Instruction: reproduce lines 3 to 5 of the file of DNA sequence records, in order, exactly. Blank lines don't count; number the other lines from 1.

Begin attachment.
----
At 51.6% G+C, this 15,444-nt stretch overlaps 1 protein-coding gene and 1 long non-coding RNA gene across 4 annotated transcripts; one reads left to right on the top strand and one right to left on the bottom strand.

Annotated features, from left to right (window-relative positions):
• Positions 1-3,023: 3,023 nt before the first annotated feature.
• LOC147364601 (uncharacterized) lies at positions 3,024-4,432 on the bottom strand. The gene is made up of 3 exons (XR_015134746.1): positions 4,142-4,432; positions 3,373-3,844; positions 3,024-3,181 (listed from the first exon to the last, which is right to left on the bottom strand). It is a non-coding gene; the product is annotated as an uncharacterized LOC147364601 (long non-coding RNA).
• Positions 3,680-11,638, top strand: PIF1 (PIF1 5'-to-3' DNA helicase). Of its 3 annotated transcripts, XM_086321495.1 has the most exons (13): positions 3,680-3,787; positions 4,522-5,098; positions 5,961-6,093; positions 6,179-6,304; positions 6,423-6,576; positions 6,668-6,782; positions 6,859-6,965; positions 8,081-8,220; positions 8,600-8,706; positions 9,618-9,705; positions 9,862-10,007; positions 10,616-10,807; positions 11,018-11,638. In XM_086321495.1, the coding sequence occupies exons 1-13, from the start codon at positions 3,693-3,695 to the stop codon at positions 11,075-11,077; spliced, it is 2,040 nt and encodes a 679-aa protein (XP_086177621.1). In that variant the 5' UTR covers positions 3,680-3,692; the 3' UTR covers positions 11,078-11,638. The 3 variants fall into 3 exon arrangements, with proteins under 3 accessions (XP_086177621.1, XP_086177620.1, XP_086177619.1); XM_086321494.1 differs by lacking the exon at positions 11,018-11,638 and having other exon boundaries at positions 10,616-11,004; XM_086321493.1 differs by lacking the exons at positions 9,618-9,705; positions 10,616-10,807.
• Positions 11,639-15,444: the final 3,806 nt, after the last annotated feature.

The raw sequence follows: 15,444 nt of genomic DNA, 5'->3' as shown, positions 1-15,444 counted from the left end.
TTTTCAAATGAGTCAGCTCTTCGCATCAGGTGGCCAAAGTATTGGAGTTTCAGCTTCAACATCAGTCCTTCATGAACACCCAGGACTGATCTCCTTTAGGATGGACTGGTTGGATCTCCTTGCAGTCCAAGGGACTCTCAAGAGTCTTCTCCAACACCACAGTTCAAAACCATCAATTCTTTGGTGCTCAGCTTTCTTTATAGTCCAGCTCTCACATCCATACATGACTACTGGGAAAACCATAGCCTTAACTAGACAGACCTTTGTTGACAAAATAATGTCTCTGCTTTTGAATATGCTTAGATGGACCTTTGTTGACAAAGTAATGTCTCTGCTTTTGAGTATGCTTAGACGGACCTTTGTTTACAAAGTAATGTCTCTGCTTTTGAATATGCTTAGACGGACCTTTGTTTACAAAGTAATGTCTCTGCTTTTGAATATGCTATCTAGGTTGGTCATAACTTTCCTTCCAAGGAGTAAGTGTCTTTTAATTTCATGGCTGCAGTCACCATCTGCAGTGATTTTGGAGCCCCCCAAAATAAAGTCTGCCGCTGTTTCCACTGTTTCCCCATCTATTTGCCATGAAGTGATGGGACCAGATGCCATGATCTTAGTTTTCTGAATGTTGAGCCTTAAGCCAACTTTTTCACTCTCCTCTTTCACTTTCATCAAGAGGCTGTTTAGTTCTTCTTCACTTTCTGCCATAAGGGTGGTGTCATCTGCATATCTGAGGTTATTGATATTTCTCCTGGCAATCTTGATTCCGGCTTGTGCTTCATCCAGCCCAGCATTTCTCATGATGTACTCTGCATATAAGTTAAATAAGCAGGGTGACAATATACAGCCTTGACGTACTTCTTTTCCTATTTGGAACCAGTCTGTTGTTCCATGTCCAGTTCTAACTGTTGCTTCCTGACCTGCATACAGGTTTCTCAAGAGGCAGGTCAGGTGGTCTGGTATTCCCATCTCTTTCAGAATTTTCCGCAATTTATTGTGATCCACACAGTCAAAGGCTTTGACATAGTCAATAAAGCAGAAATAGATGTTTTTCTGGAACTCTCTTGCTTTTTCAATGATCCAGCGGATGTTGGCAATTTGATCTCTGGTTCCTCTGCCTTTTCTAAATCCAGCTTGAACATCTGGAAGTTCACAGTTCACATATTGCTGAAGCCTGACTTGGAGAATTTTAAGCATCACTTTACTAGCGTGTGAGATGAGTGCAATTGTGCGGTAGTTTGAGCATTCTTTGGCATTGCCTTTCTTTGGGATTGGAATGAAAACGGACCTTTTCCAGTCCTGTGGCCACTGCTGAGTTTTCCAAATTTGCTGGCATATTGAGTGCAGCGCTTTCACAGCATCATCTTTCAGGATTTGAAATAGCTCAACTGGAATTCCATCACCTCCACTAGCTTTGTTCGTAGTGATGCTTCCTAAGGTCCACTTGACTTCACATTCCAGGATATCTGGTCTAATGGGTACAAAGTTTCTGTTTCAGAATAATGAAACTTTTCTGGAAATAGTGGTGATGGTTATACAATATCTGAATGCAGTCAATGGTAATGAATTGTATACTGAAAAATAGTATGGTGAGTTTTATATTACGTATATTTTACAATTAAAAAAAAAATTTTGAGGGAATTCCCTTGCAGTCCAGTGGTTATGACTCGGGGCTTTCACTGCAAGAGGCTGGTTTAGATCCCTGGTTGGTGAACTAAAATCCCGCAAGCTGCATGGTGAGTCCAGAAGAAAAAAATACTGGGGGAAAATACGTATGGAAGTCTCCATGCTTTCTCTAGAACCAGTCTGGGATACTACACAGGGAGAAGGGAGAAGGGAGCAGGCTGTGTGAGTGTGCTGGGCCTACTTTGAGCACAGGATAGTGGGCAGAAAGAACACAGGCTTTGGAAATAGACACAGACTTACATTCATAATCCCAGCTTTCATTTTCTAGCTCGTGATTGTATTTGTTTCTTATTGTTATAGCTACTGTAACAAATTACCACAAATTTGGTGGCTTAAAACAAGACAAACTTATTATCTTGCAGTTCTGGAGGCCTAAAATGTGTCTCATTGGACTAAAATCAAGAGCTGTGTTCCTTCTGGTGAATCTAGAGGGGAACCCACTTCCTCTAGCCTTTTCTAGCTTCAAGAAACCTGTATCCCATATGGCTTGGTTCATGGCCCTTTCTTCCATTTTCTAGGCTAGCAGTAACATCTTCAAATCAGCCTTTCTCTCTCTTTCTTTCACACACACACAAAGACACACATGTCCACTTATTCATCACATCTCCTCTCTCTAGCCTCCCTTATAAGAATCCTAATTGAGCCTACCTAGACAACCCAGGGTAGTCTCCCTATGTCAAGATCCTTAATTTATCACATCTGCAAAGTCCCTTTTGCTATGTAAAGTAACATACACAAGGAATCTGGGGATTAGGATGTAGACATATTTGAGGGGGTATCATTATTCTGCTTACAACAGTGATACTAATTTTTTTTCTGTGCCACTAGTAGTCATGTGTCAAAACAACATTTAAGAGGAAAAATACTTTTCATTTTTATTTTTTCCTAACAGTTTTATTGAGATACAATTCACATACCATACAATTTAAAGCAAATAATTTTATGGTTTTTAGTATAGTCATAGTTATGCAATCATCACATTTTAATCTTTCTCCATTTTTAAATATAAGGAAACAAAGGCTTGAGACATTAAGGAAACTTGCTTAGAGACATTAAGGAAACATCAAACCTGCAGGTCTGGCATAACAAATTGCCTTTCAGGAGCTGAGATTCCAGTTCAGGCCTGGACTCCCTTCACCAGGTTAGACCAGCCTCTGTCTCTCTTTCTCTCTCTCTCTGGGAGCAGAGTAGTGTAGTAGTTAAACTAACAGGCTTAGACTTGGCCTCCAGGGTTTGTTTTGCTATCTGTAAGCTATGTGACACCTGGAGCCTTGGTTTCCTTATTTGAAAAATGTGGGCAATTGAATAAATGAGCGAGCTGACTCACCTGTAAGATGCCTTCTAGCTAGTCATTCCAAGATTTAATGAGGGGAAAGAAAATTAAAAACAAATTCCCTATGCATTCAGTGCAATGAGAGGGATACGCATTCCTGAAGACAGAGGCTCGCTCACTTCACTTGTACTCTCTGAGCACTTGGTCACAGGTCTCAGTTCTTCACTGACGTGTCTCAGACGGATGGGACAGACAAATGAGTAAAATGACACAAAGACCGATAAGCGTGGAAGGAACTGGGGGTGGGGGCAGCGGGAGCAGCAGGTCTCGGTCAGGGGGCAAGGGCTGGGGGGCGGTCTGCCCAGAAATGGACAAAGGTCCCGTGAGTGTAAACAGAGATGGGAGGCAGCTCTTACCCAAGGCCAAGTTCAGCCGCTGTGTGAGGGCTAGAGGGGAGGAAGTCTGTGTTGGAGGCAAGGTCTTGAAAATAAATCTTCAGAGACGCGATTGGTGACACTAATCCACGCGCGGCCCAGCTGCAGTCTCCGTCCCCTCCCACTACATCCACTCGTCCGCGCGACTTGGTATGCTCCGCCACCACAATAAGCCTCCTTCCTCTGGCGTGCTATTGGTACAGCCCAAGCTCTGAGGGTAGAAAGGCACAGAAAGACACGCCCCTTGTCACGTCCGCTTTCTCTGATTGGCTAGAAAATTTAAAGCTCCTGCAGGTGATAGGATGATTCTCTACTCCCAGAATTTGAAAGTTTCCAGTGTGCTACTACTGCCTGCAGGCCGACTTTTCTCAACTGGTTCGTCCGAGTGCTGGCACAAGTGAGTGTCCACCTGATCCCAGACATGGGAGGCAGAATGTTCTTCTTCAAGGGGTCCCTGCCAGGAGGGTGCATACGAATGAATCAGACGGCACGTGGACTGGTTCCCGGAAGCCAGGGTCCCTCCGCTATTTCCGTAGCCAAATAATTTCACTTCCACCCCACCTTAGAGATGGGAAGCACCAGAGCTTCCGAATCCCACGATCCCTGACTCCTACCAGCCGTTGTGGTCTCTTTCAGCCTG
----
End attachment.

• Positions 1-3,023: 3,023 nt before the first annotated feature.
• LOC147364601 (uncharacterized) lies at positions 3,024-4,432 on the bottom strand. The gene is made up of 3 exons (XR_015134746.1): positions 4,142-4,432; positions 3,373-3,844; positions 3,024-3,181 (listed from the first exon to the last, which is right to left on the bottom strand). It is a non-coding gene; the product is annotated as an uncharacterized LOC147364601 (long non-coding RNA).
• Positions 3,680-11,638, top strand: PIF1 (PIF1 5'-to-3' DNA helicase). Of its 3 annotated transcripts, XM_086321495.1 has the most exons (13): positions 3,680-3,787; positions 4,522-5,098; positions 5,961-6,093; positions 6,179-6,304; positions 6,423-6,576; positions 6,668-6,782; positions 6,859-6,965; positions 8,081-8,220; positions 8,600-8,706; positions 9,618-9,705; positions 9,862-10,007; positions 10,616-10,807; positions 11,018-11,638. In XM_086321495.1, the coding sequence occupies exons 1-13, from the start codon at positions 3,693-3,695 to the stop codon at positions 11,075-11,077; spliced, it is 2,040 nt and encodes a 679-aa protein (XP_086177621.1). In that variant the 5' UTR covers positions 3,680-3,692; the 3' UTR covers positions 11,078-11,638. The 3 variants fall into 3 exon arrangements, with proteins under 3 accessions (XP_086177621.1, XP_086177620.1, XP_086177619.1); XM_086321494.1 differs by lacking the exon at positions 11,018-11,638 and having other exon boundaries at positions 10,616-11,004; XM_086321493.1 differs by lacking the exons at positions 9,618-9,705; positions 10,616-10,807.